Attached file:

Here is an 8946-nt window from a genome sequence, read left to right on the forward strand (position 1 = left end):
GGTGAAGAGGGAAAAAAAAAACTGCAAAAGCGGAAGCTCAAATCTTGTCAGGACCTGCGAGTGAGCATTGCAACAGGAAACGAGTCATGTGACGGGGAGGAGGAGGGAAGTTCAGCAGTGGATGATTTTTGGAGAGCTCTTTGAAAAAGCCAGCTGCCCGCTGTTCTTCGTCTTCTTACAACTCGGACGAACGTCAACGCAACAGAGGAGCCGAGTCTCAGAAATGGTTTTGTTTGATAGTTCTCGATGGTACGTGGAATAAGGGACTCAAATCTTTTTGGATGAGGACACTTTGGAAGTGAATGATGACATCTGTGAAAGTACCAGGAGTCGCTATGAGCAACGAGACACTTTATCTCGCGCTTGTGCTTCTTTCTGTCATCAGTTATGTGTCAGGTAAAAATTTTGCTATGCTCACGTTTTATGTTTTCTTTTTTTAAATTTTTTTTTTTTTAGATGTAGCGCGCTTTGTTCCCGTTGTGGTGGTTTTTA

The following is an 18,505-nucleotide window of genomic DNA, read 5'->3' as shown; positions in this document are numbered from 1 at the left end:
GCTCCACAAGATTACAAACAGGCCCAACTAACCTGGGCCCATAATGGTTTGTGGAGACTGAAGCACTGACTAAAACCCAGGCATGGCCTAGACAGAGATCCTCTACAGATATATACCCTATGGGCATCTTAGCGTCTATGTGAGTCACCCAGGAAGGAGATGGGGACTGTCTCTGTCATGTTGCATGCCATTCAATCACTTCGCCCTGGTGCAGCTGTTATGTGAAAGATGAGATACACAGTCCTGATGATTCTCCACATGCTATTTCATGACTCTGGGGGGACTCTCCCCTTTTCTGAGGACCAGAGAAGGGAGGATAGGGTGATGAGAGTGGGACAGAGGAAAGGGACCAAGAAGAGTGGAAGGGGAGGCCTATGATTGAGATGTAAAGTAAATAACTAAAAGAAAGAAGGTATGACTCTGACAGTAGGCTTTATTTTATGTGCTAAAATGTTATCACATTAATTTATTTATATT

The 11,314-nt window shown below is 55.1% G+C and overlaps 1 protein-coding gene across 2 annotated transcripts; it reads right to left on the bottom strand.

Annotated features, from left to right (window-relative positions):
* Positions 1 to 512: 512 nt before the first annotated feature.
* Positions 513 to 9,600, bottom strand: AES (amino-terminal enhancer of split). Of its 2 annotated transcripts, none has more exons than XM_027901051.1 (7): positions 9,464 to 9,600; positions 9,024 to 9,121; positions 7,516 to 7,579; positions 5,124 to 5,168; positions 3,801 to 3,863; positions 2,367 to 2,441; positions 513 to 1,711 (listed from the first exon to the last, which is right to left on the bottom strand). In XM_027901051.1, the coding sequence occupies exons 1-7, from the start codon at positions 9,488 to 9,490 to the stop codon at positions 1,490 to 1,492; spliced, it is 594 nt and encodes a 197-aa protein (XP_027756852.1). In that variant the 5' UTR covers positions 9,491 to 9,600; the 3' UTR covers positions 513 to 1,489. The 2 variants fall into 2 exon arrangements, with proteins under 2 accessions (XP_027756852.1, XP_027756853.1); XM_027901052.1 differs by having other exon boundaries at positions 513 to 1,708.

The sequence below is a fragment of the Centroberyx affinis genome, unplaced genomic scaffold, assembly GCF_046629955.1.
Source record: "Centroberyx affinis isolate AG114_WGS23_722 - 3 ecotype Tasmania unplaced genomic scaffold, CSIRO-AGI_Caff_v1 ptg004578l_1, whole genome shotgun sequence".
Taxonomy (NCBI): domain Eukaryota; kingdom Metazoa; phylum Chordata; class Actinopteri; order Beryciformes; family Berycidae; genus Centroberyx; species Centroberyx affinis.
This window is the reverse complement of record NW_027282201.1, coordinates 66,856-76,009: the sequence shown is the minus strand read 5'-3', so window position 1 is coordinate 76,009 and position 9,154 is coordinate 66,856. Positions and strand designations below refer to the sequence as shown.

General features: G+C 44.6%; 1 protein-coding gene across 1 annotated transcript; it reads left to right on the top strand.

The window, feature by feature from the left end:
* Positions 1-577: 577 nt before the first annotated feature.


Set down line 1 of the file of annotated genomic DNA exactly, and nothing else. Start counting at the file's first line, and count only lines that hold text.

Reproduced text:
Here is an 8946-nt window from a genome sequence, read left to right on the forward strand (position 1 = left end):